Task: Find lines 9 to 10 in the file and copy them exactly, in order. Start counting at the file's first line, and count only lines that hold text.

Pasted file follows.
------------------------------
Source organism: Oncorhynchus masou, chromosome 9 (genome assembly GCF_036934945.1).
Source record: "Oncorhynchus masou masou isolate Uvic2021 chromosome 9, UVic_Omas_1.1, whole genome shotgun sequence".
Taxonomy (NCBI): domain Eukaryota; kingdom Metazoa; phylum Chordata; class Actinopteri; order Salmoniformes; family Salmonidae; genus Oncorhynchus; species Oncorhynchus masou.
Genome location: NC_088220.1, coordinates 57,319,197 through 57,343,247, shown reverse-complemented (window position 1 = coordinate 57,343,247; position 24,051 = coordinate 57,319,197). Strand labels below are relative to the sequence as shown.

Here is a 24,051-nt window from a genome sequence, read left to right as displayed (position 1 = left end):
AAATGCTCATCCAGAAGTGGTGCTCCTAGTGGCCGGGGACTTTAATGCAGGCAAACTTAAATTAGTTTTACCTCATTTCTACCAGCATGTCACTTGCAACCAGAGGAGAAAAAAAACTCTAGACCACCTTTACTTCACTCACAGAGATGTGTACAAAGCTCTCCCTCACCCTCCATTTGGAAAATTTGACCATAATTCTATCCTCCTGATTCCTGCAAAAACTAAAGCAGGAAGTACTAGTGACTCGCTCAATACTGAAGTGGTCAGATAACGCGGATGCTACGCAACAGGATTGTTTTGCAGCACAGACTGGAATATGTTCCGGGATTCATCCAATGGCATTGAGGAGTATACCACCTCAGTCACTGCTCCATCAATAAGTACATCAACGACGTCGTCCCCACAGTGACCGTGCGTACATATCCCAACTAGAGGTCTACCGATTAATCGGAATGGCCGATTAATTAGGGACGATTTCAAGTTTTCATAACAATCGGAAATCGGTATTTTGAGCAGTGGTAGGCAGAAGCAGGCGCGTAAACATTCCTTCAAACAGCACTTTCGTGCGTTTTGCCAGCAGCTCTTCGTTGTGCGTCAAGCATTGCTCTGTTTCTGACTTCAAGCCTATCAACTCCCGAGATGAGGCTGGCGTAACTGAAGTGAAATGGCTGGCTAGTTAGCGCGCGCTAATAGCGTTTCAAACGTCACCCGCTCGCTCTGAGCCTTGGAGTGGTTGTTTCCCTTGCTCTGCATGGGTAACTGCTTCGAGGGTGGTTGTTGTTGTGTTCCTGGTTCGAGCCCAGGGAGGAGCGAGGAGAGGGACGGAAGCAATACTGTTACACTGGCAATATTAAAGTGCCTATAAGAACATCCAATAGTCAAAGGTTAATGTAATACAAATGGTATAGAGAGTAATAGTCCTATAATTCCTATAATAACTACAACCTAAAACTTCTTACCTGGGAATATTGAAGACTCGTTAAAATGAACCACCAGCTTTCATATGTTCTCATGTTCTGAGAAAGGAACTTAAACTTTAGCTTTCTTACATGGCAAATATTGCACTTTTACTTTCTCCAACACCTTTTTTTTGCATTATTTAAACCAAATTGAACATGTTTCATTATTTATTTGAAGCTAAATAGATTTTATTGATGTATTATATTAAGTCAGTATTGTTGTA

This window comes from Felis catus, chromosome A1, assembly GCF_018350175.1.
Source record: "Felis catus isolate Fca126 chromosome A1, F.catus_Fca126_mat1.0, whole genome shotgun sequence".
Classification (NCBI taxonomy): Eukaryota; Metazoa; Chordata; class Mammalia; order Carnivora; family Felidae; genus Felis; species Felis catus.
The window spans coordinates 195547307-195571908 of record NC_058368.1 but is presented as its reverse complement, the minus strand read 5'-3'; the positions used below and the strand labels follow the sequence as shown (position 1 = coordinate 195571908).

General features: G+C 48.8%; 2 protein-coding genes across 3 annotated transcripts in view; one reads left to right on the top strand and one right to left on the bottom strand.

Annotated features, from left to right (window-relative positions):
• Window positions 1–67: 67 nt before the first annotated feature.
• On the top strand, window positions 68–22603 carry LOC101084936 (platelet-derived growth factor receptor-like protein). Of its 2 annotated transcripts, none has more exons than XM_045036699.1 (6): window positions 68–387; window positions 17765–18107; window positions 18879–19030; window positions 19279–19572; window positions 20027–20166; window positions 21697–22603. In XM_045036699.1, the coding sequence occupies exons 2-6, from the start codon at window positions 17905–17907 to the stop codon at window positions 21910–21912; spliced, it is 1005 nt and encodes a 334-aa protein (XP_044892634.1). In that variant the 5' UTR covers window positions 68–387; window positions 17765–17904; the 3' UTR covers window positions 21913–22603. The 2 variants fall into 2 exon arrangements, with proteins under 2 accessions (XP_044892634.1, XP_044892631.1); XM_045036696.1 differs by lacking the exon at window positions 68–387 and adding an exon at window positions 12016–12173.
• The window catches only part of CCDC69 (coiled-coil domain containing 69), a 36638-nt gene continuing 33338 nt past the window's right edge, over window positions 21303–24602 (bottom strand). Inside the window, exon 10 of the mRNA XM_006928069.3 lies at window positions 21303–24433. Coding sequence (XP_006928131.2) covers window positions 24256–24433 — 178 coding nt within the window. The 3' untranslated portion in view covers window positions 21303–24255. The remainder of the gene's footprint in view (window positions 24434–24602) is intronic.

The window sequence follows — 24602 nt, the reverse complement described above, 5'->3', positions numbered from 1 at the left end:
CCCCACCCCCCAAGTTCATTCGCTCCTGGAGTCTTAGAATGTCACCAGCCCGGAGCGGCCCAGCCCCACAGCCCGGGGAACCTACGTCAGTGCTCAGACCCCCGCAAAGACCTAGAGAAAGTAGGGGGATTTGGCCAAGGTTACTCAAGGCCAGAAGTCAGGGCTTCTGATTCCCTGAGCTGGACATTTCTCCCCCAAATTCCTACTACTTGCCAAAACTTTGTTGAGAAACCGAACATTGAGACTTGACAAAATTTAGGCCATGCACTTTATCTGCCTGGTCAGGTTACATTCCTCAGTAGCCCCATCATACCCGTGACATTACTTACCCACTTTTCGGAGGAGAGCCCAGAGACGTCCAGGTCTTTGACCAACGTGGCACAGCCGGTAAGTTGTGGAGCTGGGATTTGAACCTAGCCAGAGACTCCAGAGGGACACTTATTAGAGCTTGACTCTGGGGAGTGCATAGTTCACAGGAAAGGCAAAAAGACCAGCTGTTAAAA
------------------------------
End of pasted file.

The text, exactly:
Classification (NCBI taxonomy): Eukaryota; Metazoa; Chordata; class Mammalia; order Carnivora; family Felidae; genus Felis; species Felis catus.
The window spans coordinates 195547307-195571908 of record NC_058368.1 but is presented as its reverse complement, the minus strand read 5'-3'; the positions used below and the strand labels follow the sequence as shown (position 1 = coordinate 195571908).